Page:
I consider fiction writing to be one of my passions. If I had to live my life over, I would put a higher premium on my writing. But I am not sorry I did not try to make a living at it. I hang around people who did that, and while I do admit to pangs of regret (not to mention, jealousy!) when I read their books, short stories and websites, I do not think I could have exercised some of my other passions, such as adopting children (little money-sucking darlings that they are!) if I had chosen to be a full-time writer.

So I made a choice.

I put away my liberal arts degree and headed off to graduate school in a field well-known for being remunerative.

But once I got out, I made some more choices that limited the financial value of that degree. I was passionate about saving the world--hey, it was the seventies and we still thought we could do that. So I headed into the world of non-profits serving low-income clients. It did not pay as well as many other positions in my field, but it certainly paid more (and more regularly) than if I'd become a full-time writer.

What I have discovered over the years is that I do have to have passion for my work. I cannot imagine plugging away for all these years at a job that I hated, or a job that bored me. I cannot imagine being my father, and seeing my job solely as a means to a different end.

But neither does my career have involve all of the passions of my life, or even the most passionate thing in my life. Dad got that part right after all--the rest of one's life matters, too.

Wednesday, January 9, 2008

Chasing Craig

I want a bookcase.

A tall bookcase.

More to the point, I want a tall, FREE bookcase.

So I'm spending all my extra computer time hanging out on Freecycle or on the free side of Craig's List, trying to be first in snagging the perfect piece of furniture.

In general, Freecycle doesn't work as well for large items like furniture or appliances. For whatever reason, people seem to use it for smaller give-aways, like a article of clothing, or a set of knick-knacks. When I accidentally got three large-print mystery novels in the mail, I quickly turned them over to someone's mother in a nursing home, courtesy of Freecycle. I think the largest items I ever got on Freecycle were two twin-bed mattresses--they were the thin cheap ones, but had never been used. I was thrilled to get them, and they are still in use as extra beds on the floor when my grandkids visit.

But Freecycle doesn't do pictures. When it comes to furniture, I want to have some idea of what I might get before I make the trek to take a look. Besides, it seems really tacky to go to someone's home to collect a freebie, and then reject it.

I've been on a bookcase hunt in the past, and successfully took one home last summer that had been left on the sidewalk for the first taker. But it's in my bedroom. Now I need one for my dining room. The plan is to have a place for all of my extra cookbooks. (Yes, I have a lot of cookbooks. No, I don't cook. What can I say--I really enjoy reading cookbooks!)

I have two basic complaints about those who post items on Craig's List. First, they often don't respond. How much time would it take to hit the "reply" button on their e-mail and say "Sorry, it's been taken?" Second, some posters won't accept the first response, preferring to give their freebie to the first person who can actually get to their home and remove it. This doesn't work so well for those of us who work nine to five. I do understand not wanting to keep an item for someone who fails to show up. But why is holding it a few more hours such a problem?

A friend of mine showed me a neat trick--checking out the Bookcase-for-sale ads on Craig's List, and if they are cheap to begin with (say, $10 or $20) and if they are posted more than once, e-mailing and offering to take it off their hands. For free, of course.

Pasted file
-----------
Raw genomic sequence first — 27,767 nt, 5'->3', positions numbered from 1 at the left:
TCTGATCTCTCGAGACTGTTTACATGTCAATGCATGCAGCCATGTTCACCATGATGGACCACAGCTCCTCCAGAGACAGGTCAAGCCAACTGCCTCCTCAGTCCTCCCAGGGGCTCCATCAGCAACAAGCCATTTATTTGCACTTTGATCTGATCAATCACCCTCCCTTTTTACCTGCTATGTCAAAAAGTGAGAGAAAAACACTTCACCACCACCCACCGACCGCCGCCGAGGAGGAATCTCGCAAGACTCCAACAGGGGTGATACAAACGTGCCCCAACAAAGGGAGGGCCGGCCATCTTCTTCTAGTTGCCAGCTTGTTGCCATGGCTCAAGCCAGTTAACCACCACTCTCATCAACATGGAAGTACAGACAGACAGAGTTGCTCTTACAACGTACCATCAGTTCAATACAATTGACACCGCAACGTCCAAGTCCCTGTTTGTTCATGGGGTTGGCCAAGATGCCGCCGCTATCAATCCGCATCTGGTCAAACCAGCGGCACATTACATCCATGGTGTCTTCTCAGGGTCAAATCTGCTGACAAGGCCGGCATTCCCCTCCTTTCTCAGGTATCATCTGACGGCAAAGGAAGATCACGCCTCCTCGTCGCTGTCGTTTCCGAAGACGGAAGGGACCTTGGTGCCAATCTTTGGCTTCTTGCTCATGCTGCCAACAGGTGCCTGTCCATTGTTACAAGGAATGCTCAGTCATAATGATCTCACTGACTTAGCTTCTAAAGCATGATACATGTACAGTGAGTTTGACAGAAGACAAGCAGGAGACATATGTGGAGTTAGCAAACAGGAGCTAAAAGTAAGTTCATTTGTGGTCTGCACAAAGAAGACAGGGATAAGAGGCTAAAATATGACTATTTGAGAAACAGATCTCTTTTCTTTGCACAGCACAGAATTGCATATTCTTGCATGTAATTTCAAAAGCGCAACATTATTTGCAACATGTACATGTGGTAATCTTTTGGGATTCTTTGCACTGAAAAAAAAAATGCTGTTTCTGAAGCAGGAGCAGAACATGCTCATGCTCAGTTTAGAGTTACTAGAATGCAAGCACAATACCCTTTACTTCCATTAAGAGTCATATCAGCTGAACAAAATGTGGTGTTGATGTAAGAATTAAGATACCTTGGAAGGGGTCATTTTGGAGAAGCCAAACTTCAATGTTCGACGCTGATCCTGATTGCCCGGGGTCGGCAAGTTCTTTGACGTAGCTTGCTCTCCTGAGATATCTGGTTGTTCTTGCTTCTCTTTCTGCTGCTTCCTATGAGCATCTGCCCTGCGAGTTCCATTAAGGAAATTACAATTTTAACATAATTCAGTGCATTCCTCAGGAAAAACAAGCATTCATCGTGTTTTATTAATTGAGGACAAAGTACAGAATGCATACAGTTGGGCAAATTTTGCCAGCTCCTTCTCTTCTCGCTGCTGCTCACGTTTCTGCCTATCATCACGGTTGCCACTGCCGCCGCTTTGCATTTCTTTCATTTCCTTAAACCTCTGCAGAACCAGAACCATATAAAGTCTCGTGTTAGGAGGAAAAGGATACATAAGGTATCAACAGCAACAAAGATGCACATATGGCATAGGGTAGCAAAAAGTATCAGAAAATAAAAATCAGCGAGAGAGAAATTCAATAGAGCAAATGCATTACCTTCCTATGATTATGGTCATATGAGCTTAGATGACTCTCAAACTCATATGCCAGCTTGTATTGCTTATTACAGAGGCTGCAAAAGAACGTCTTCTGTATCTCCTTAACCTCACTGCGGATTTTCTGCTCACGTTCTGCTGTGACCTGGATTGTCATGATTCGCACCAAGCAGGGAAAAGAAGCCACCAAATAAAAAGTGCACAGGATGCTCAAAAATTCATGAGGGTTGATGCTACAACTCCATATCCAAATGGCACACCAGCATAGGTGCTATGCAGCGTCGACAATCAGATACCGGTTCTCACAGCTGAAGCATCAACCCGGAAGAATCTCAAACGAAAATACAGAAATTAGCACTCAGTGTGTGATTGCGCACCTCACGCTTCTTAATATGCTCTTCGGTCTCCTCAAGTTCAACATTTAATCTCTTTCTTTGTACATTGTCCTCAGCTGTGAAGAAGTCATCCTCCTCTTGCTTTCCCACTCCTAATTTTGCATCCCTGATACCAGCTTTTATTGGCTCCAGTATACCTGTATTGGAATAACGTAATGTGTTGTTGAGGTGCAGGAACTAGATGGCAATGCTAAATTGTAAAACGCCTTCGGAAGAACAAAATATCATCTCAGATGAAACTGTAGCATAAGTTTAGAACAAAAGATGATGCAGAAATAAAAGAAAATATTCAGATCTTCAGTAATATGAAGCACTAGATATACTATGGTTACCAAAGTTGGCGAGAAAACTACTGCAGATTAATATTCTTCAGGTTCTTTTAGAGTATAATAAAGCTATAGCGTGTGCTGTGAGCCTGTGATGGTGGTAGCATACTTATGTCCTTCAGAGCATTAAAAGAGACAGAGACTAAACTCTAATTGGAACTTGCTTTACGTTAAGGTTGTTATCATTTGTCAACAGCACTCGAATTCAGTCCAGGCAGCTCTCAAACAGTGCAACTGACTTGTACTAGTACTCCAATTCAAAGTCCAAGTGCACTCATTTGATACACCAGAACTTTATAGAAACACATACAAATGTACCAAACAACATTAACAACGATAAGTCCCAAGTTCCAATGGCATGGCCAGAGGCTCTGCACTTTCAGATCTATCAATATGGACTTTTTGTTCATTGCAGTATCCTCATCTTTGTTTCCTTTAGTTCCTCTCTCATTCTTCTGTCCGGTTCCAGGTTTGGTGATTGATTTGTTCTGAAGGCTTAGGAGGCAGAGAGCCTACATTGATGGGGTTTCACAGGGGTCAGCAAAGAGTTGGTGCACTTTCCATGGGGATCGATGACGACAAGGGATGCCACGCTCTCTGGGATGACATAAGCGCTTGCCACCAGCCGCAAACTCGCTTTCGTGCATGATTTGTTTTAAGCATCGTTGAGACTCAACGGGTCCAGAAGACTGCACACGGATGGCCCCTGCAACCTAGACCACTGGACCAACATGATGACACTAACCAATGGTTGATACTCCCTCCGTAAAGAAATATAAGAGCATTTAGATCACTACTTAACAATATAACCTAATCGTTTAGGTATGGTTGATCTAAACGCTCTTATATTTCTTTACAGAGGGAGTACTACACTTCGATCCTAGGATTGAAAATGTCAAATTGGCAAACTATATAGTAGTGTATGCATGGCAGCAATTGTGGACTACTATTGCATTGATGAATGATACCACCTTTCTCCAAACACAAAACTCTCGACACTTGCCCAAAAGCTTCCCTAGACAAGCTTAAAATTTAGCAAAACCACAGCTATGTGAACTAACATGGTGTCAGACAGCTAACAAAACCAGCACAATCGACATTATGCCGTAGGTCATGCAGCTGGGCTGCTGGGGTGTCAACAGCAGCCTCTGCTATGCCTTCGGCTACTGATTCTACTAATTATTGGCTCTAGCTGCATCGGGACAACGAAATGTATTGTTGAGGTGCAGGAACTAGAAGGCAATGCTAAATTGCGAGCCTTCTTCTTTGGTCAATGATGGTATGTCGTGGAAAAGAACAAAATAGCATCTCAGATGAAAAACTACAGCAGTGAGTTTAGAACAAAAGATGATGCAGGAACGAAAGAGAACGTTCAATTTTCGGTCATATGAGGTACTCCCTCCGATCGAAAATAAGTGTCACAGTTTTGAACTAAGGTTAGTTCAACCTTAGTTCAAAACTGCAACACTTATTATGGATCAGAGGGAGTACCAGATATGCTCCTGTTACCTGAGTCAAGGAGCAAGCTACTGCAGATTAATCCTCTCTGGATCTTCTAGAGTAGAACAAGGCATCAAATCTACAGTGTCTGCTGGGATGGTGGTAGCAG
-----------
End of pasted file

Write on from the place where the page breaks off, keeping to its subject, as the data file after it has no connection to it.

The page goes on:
I haven't tried that yet, but one way or another, I AM going to get myself a bookcase!

Monday, January 7, 2008

Grace, Vindicated

I don't like bonds. I never have.

While I am not much of a risk-taker, I just don't understand why I should settle for the low returns of a bond fund when, by waiting awhile, I can ensure a greater return sticking with stock funds. Jonathan, at My Money Blog attempts to show me why. He uses plenty of eyecatching charts and graphs, which I can almost understand.

But then, along comes Consumer Reports, one of the more reliable sources of information. Consumer Reports does not allow access to its site without a subscription, but issues are widely available at the public library. Check out February.

One article talks about common money mistakes made in retirement. And there, as # 1, is putting too much (not to mention, any) retirement money into bonds or bond funds.

Consumer Reports analyzed a range of stock-and-bond portfolios to see how they would have performed from 1940 through 2006. In one hypothetical, they assumed a 65 year old retiree would have $500,000 to invest; in the other scenario, they reduced the retirement funds to $250,000. They also assumed a withdrawal rate of 3% per year, and adjusted returns for inflation. Finally they assumed both a 20 year and a 35 year retirement.

What they found was that an all-stock portfolio provided $750,000 more than an all-bond one over the course of retirement. For the retiree who had saved less, the all-stock portfolio returned about $360,000 more.

Their final recommendation was to weight one's asset mix as heavily toward stocks as one's comfort level allows, certainly no more than 30% in bonds ever.

While I recognize that there will always be periods when my stock funds lose money (like, say, NOW!)it still makes sense to me to avoid bonds.

Saturday, January 5, 2008

There's More to Life Than Money

Easy to read that title and say "I know that." Harder to really KNOW that. And hardest of all to have to figure it out on a downhill slide.

Welcome to the life of Michael Gates Gill, author of How Starbucks Saved My Life. The book is subtitled "A Son of Privilege Learns to Live Like Everyone Else."

Michael, reared in New York City with summers abroad or at estates in upstate New York, is the son of celebrated New Yorker writer, Brendan Gill. His mother, who also came from wealth, was so determined to put an optimistic spin on everything that she didn't bother to tell her son that his father had died until Michael called her, and then she spent the first part of the conversation telling him what a wonderful Christmas the family had just had.